img

Get A Good Night’s Sleep: Stress And Worry

/
/
/
2 Views

Stress and Worry

Life today is stressful. Modern technology means that we pack more and more into our lives, going to and fro and barely stopping to rest and reflect. Pressures of work and the burden of responsibility often lead to a lack of civility in society and pressures bubble just below the surface. With so much going on in our lives it’s little wonder that many of us have trouble switching off and getting a good night’s rest at the end of the day.stress free life

Worry is a thief and steals you of your joy. Basically, all of our worries come down to two things: that we won’t get what we need, or that we’ll lose what we’ve got, and this keeps us awake at night. Some of the major problems that we may face in life can cause us emotional or mental tension that can lead to insomnia. Here we will outline some basic practical solutions for dealing with stress and worry, depression and financial uncertainty.

Scientists have found a direct link between anxiety and rhythm of sleep. When a person has anxious thoughts, their heart rate goes up and in turn the mind starts to ‘race’. This causes the brain to become alert and stimulated and start producing beta waves. This happens to someone who worries about something when they’re trying to get to sleep – instead of being calm and subdued, their brains are too aroused to sleep. And to make matters worse, once their brain is stimulated in this way, other worries are activated, making sleep even harder to achieve. As a pattern sets in, sleep becomes a thing of anxiety.

To overcome this various techniques can be used to stop these thoughts and calm the heart rate, cognitive behavioural therapy being one of them. This is a psychological treatment that helps people ‘unlearn’ the thought processes that block a good night’s sleep.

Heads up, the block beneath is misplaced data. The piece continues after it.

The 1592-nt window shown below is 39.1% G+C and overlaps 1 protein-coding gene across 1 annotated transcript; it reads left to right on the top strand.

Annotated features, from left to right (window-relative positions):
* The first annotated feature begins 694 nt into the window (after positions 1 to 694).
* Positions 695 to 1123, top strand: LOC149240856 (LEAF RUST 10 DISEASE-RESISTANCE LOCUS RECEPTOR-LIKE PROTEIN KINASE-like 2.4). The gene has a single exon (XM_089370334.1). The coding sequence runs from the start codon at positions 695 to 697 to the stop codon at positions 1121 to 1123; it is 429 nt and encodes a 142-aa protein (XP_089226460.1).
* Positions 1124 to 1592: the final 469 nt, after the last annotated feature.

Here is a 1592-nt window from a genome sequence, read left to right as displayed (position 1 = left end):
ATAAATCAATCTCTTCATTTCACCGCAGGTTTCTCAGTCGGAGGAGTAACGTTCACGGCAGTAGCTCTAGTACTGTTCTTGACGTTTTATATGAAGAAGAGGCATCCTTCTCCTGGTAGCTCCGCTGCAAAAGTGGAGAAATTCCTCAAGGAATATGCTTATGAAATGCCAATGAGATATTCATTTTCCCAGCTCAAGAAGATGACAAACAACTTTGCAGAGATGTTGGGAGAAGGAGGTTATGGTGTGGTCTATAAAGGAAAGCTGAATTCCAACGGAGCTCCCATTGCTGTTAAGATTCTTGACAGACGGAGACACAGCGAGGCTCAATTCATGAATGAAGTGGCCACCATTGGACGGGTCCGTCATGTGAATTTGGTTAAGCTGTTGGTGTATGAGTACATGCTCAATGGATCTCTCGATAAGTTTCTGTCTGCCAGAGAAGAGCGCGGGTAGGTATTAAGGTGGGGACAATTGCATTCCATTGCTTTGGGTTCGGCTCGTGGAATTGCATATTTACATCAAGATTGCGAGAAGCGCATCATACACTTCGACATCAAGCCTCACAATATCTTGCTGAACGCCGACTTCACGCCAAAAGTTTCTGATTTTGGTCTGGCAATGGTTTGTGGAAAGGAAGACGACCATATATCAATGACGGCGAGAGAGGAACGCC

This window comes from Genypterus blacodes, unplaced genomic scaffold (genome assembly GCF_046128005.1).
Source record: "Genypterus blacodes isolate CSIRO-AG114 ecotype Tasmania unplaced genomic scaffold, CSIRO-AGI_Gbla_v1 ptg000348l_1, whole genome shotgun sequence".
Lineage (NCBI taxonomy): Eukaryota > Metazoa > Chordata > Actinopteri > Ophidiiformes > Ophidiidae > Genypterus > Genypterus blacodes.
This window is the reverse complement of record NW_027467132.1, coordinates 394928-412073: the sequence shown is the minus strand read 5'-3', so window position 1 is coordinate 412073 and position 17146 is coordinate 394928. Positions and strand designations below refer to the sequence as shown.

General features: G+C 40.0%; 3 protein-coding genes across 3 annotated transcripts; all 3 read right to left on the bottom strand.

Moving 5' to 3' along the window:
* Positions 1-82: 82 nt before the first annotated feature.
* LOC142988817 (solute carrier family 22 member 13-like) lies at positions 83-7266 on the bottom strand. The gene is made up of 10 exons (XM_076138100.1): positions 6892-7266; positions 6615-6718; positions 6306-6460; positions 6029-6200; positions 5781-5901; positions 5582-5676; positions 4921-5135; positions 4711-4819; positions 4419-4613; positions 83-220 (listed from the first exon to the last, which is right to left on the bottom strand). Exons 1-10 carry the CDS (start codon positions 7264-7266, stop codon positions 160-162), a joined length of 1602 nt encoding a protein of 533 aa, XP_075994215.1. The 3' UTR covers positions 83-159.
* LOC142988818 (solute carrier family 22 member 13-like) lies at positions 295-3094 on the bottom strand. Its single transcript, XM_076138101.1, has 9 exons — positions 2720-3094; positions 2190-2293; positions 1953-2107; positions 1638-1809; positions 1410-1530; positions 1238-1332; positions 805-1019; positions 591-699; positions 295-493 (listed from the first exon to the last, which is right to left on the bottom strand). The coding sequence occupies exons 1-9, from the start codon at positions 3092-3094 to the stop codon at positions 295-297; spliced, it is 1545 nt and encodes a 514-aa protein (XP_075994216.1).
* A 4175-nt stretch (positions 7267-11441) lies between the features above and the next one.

One way to manage and slow your heart rate is to place your hand on your heart and quiet yourself so that you can hear it beating. Then breathe in deeply and slowly for three or four –seconds, then breathe out for three or four seconds. Repeat this until you feel your heart rate slowing down. This will then slow the busy brain activity.

A technique to stop the worrying thoughts that cause your heart to race in the first place is to speak positive thoughts instead. Speaking overrides thinking and will stop the negative thoughts in their tracks. To explain how to do this, start thinking the alphabet in your head. When you reach ‘J’ start counting out loud.

What happened to the alphabet? You stopped thinking it in your head because your speaking overrode your thoughts. Do this when you start worrying about something when you’re trying to sleep. Instead of thinking ’the mortgage is due and I don’t have the money to pay it’, say aloud ‘I don’t know where it will come from but I’ll need to get creative to find the money for the mortgage and I will find it.’ Instead of thinking ‘my teenage daughter is going off the rails’ say aloud ‘my teenager’s a strong willed girl and she will succeed in whatever she does’.

Speak softly in your partner’s sleeping beside you, but speak over any negative thoughts. Soon you’ll be able to override negative thoughts with positive thoughts, but until you do, speak them.

Financial worries

Financial worries have become a real and significant problem for many individuals, especially since the global economic crisis of 2008 and all its repercussions since then. Jobs have been lost, wage increases have been frozen, household disposable incomes have fallen, debt have increased, public services have been cut, and most of us have felt the pinch.